SIHH 2017: The Ones That Tread A Brave New World
The world we live in is hurtling with increasing intensity towards the future–the new becomes old in the blink of an eye and we get ever more desperate for that hit of dopamine that comes from the next big innovation. But, while the floodgates are open, there are moments when through the mire we see true innovation emerge, lighting the path towards the future.
Many of the watches that were particularly memorable at this year’s SIHH have made their mark by using advancements at the very edge of science, adding to the current body of watchmaking know-how instead of reusing pre-existing ideas. Stronger, lighter, more resilient to wear-and-tear or just so intensely black that there can be “none more black,” material innovation once again led the way in Geneva.
The MCT Sequential One S110 EVO Vantablack may be a typical MCT in the vein we have come to expect, yet it is its use of an exotic material on its dial that ups the ante in aesthetic. Created in 2014 by UK-based Surrey Nanosystems, “Vantablack” is essentially a carbon coating that absorbs 99.965 per cent of all light that falls on it. The effect is surreal, with the movement seeming to float above a void – an illusion helped by the blackest man-made material ever made.
In the case of Panerai’s Luminor Submersible 1950 BMG-Tech, it is the case material that is new and exciting. BMG-Tech or Bulk Metallic Glass comes with several advantages, such as being harder and lighter than steel, as well as more resistant to corrosion, external shocks and magnetic fields. The material is a glass-like alloy comprised of zirconium, copper, aluminum, titanium, and nickel, made via a high-pressure injection process at high temperatures before being flash-cooled. The result is a disordered atomic structure that gives rise to the unique properties of the material, perfect for its use in a hardwearing diving watch.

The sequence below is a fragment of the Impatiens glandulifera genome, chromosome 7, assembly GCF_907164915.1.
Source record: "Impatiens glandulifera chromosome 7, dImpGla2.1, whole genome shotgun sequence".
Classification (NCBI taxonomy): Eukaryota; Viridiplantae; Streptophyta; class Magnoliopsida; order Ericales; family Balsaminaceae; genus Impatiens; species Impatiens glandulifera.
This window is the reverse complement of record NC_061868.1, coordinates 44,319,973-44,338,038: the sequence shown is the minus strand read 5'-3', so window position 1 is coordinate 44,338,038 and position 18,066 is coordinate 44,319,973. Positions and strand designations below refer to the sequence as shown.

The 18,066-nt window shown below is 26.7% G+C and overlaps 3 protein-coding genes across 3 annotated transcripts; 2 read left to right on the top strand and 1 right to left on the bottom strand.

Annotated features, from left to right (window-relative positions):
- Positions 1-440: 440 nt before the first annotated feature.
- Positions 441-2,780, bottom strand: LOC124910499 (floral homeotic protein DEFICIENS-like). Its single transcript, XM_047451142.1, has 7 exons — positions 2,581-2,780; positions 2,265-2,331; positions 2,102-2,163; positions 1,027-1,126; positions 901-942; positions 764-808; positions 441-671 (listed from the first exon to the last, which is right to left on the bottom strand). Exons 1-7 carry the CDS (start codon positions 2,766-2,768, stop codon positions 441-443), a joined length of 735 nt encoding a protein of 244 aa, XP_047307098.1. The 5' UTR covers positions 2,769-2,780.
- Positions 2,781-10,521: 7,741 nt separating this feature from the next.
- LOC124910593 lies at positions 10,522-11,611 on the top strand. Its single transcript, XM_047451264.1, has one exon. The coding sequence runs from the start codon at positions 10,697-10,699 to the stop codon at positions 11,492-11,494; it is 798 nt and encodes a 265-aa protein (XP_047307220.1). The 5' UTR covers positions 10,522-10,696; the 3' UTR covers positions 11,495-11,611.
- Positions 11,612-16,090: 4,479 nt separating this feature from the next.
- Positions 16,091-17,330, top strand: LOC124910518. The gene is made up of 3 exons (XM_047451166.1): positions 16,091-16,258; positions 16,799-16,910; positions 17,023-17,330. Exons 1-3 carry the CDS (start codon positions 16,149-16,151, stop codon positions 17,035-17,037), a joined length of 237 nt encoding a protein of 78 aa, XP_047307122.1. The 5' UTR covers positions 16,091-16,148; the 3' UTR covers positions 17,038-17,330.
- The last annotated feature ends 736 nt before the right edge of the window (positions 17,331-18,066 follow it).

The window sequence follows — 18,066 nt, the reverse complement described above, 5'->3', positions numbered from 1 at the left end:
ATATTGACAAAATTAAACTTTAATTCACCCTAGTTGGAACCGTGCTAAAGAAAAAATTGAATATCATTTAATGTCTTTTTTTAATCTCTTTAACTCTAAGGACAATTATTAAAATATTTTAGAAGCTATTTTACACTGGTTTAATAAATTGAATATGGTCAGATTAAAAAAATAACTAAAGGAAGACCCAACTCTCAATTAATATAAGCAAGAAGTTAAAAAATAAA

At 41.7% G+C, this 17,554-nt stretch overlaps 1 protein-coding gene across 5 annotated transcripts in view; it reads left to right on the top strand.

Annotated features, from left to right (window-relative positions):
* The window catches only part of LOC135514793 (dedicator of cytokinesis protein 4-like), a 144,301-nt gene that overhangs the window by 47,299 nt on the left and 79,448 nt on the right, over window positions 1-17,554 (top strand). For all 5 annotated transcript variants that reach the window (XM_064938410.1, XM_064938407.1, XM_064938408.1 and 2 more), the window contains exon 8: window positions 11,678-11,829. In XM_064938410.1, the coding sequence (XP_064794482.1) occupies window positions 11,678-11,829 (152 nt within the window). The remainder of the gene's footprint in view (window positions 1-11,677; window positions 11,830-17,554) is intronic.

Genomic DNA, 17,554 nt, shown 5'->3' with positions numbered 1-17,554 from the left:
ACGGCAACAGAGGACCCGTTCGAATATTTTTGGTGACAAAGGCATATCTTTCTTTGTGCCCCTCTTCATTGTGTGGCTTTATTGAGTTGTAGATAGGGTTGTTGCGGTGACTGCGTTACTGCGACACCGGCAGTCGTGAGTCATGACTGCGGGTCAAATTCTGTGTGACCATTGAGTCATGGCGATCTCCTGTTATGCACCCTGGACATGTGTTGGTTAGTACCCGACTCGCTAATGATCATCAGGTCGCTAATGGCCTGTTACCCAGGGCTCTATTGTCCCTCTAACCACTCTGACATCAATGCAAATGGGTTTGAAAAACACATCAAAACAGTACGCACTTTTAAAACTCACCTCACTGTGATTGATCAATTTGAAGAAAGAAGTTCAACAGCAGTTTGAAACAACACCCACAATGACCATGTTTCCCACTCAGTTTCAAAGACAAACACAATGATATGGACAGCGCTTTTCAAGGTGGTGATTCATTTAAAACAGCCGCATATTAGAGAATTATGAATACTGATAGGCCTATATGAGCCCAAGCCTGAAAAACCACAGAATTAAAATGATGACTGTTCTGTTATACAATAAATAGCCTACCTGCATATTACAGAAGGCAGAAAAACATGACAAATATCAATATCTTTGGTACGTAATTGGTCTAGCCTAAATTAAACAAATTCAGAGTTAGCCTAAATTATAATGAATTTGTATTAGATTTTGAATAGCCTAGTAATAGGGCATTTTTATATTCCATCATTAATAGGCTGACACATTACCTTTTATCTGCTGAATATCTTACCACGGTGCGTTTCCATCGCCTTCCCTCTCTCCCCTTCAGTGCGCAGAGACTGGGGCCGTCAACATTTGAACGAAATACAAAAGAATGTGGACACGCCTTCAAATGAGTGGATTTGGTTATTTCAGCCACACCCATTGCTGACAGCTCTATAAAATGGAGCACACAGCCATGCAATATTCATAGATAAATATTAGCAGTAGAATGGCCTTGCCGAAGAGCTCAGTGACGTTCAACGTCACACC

Carbon–a long-standing favorite material of the watch world–was again prevalent at SIHH. Using it in a slightly different manner is the Roger Dubuis Excalibur Spider Carbon, with its movement plate, bridges and tourbillon upper cage entirely composed of this lightweight material. And, as every Roger Dubuis watch carries the Geneva Seal, this is possibly the first instance of a watch bringing these age-old and respected standards into the modern era.
Also from Roger Dubuis, the Quatuor Cobalt Micromelt, which comes with a special variation of a well-known hard, dense, and scratch-resistant material, Cobalt Chrome. While this alloy has been used in watchmaking before, it is the special process to create this particular version that differentiates it from others. The alloy starts as a fine powder that is mixed and filtered to retain only particles of a certain size, and then placed under high temperature and pressure processes to maximize its density. The purity of the Cobalt Chrome is 100 percent with this process, with no microscopic air bubbles or inclusions in the resulting billet.
What can we say about these watches aside from the fact that they imply an increasing reliance on the best of science to improve the way things are-in both small and large ways? Of course, we cannot know what else is still to come, but what we can say for sure is that the watches of the future will definitely be more innovative than the ones we have today. Exciting times are to come in the future of watchmaking.